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Samantha Bee uses children’s theater to explain how lobbyists shut down gun reform.

In eight states, schools treat active shooter situations like natural disasters. What?

Fire drills, earthquake drills, and tornado drills are common in schools around the country (and world, really). They represent response to an unpredictable, unstoppable natural disasters.

And it's good to be prepared in these types of situations. Whether that means crouching down under desks or filing out the door, it's important to have a plan in these scenarios.


Duck and cover. GIF via "Full Frontal with Samantha Bee"/YouTube.

In response to near-weekly school shootings, educators in eight states now practice another kind of emergency plan with their students: active shooter drills.

Since 2013, there have been more than 170 school shootings. While it seems like the obvious focus should be on figuring out how to prevent shooters from accessing guns in the first place, we've kind of accepted this as the new normal, a disaster as unpredictable as a fire.

Image via "Full Frontal with Samantha Bee"/YouTube.

Last night's episode of "Full Frontal with Samantha Bee" gave viewers a look at these drills and the industry behind them.

Bee met with Alon Stivii, a former Israel Special Forces Op, to better understand what these drills mean. Essentially, it's a lesson in how to turn classroom items into weapons.

Stivi shows Bee how to use a pencil to stab someone. Seriously. Image via "Full Frontal with Samantha Bee"/YouTube.

It's kind of terrifying.

Do active shooter drills do anything to stop the ever-rising number of school shootings?

No, and that's why they're not enough. All but two of the eight states (Illinois and New Jersey) have especially lax gun laws with wide loopholes that allow people to sidestep background checks in certain situations. In one of the states, a bill was proposed that would have made it a felony for lawmakers to even try to enact gun control.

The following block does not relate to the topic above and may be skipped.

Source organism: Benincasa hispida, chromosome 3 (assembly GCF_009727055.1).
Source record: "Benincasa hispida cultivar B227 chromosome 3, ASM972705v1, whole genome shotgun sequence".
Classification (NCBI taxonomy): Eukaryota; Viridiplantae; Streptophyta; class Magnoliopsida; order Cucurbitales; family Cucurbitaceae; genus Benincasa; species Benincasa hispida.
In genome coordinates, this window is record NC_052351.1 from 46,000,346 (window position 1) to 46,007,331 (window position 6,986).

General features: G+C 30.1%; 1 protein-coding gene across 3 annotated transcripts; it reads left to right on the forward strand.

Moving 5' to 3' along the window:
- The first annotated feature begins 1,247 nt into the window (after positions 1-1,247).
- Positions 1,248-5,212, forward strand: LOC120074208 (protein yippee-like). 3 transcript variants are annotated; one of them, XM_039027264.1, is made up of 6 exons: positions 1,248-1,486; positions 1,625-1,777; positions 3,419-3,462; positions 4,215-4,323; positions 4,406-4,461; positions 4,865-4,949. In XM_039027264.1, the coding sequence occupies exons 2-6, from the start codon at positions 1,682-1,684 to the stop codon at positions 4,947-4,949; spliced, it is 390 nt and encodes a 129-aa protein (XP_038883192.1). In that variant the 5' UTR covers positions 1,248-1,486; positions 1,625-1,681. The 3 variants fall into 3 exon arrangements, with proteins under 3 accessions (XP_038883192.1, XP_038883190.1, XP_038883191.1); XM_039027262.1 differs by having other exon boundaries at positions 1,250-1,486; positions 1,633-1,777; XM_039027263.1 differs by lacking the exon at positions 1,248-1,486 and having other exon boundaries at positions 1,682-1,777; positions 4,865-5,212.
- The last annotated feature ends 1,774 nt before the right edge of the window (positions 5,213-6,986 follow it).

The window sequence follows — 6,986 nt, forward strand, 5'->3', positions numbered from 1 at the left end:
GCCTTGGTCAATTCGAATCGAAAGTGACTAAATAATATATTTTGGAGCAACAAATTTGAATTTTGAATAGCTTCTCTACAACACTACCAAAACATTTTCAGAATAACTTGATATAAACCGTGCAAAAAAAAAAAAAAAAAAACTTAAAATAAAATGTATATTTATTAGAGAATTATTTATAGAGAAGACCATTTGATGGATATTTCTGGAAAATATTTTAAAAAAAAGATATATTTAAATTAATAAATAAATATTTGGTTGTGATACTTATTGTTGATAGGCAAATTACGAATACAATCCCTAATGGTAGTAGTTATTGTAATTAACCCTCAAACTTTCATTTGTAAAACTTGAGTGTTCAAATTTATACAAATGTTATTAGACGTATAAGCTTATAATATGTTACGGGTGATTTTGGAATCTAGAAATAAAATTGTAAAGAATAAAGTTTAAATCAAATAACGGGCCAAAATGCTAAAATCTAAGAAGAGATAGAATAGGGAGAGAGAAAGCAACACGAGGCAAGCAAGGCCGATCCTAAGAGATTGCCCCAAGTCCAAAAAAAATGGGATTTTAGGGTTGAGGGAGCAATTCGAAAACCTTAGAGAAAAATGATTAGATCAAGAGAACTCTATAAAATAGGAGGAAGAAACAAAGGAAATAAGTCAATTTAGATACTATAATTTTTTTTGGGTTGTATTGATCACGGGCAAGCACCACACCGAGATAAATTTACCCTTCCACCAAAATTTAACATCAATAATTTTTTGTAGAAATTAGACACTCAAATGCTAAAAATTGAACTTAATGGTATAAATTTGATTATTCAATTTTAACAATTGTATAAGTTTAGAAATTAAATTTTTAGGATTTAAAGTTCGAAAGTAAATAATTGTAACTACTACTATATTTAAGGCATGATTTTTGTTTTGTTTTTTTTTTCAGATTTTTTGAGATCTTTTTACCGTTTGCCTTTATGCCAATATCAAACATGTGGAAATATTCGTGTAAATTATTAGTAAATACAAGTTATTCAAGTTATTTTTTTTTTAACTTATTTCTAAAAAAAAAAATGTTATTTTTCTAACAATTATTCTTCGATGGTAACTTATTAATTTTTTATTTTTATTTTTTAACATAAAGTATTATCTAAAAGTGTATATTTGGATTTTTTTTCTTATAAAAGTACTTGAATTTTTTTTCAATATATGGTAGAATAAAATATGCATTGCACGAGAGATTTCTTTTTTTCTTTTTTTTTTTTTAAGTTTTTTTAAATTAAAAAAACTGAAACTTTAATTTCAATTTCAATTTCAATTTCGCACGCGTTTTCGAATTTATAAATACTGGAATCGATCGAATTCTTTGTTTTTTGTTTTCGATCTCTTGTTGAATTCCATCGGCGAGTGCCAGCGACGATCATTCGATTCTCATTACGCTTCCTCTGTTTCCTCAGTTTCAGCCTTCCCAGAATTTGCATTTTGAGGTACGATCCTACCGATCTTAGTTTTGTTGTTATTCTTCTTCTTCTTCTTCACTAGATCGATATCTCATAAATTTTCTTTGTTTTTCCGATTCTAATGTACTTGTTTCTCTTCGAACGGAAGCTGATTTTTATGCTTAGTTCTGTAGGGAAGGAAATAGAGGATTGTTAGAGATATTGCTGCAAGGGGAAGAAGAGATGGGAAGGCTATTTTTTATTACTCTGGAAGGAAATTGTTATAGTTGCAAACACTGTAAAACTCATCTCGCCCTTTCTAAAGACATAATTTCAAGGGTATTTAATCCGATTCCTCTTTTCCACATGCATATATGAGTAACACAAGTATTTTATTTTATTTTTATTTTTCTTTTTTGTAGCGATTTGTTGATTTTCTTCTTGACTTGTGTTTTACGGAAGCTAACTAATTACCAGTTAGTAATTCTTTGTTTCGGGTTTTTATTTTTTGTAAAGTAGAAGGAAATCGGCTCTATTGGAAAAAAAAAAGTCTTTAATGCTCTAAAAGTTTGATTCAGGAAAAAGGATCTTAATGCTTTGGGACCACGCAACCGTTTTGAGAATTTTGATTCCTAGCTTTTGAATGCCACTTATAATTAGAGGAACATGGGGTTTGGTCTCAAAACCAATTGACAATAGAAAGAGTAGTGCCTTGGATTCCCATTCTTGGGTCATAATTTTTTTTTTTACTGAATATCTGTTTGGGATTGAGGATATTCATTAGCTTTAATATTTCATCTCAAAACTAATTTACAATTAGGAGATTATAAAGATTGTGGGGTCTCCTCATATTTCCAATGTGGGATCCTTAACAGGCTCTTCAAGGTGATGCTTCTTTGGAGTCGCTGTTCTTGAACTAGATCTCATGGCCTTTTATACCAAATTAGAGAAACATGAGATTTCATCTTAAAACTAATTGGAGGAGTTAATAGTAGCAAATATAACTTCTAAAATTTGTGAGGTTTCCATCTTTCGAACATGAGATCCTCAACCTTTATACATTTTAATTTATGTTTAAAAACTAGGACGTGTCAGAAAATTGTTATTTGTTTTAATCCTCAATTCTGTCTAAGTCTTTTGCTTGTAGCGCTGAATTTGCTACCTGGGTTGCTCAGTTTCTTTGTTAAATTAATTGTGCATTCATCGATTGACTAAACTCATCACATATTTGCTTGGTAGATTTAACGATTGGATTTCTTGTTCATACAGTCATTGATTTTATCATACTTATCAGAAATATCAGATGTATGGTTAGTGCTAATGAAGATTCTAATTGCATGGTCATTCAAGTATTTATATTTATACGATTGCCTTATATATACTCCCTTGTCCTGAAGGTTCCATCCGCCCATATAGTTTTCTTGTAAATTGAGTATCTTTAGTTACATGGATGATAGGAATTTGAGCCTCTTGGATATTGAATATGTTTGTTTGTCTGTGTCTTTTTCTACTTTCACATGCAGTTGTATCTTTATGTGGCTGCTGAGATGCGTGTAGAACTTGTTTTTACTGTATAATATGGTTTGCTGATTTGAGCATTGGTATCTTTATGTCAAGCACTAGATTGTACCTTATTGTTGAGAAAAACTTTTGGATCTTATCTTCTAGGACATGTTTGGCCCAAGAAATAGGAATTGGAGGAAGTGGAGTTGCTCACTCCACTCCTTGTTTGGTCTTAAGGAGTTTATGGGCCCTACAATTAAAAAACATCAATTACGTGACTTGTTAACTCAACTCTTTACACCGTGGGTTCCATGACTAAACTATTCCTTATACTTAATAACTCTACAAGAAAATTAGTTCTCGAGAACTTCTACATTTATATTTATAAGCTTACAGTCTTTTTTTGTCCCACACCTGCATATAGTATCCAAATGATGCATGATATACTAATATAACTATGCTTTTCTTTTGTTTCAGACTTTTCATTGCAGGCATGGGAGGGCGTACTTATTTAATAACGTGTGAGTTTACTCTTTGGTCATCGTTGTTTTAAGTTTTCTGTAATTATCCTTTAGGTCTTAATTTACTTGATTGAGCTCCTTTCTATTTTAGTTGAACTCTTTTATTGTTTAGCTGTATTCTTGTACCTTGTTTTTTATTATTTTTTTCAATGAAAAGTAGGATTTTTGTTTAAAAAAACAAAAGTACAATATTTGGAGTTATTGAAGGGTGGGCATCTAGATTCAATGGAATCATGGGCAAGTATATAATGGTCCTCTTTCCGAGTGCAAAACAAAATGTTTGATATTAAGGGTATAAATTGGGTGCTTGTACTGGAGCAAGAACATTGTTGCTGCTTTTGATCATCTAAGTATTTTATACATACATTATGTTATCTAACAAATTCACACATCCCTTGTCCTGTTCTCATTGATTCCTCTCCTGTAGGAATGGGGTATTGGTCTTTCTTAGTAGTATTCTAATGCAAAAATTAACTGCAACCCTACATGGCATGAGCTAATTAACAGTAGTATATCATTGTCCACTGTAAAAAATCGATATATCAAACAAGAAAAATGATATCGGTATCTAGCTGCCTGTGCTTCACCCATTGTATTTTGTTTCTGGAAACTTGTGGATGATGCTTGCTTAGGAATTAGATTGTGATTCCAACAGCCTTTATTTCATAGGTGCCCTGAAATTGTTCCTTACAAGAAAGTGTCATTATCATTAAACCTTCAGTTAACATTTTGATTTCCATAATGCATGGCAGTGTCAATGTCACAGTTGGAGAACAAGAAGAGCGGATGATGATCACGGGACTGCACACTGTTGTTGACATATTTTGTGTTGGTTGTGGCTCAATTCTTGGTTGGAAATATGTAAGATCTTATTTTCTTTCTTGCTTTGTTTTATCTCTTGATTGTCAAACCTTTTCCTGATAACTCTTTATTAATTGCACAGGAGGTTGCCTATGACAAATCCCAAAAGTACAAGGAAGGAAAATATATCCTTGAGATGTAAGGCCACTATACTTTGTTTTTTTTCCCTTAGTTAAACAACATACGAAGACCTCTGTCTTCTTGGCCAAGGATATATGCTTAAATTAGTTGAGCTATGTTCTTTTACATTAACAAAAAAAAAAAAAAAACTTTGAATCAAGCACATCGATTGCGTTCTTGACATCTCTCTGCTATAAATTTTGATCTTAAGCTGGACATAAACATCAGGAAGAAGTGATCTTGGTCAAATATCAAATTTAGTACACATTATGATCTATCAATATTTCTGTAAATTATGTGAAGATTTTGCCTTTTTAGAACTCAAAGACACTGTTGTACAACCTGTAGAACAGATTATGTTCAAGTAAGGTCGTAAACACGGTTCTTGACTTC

Family members of gun violence victims gather before the second anniversary of the shooting at Sandy Hook Elementary School. Photo by Win McNamee/Getty Images.

If lawmakers are serious about stopping school shootings, it's time they stand up to the gun lobby and the NRA.

Many politicians shy away from working on gun control legislation out of fear that they'll get a failing grade from the National Rifle Association and will lose their funding as a result. But maybe what they need to do is adopt the same type of bravery they're asking of kids in these situations and stand up to the organization.

If they, as a legislative body, stand up to the lobby and pass common sense reforms like background checks, waiting periods, and limits on the number of bullets a gun can fire before needing to reload, they can effectively strip the organization of its power.

"Full Frontal" demonstrated this with a brilliant children's theater production about why lawmakers are scared into voting against gun control legislation.

They point to Republicans — like New Mexico's Nate Gentry — who've stood up to the NRA as examples to follow. In 2013, Gentry pushed to close the "gun show loophole" that allowed some people to sidestep background checks. Even though the NRA was opposed to the bill, Gentry was reelected.

The dreaded F rating from the NRA! GIF via "Full Frontal with Samantha Bee"/YouTube.

School shootings are not natural disasters, and we don't need to just accept this as the new normal. It's odd that there's only one country where this happens again and again, right? Let's change that.

So while there's nothing wrong with students being prepared for the worst-case scenario when it comes to active shooter situations, we need to do more to prevent those events from even taking place.


Right? It's pretty easy to understand. GIF via "Full Frontal with Samantha Bee"/YouTube.

Watch Bee's segment on active shooter drills below.

Finally, someone explains why we all need subtitles

It seems everyone needs subtitles nowadays in order to "hear" the television. This is something that has become more common over the past decade and it's caused people to question if their hearing is going bad or if perhaps actors have gotten lazy with enunciation.

So if you've been wondering if it's just you who needs subtitles in order to watch the latest marathon-worthy show, worry no more. Vox video producer Edward Vega interviewed dialogue editor Austin Olivia Kendrick to get to the bottom of why we can't seem to make out what the actors are saying anymore. It turns out it's technology's fault, and to get to how we got here, Vega and Kendrick took us back in time.

They first explained that way back when movies were first moving from silent film to spoken dialogue, actors had to enunciate and project loudly while speaking directly into a large microphone. If they spoke and moved like actors do today, it would sound almost as if someone were giving a drive-by soliloquy while circling the block. You'd only hear every other sentence or two.

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Pedro Pascal and Bowen Yang can't keep a straight face as Ego Nwodim tries to cut her steak.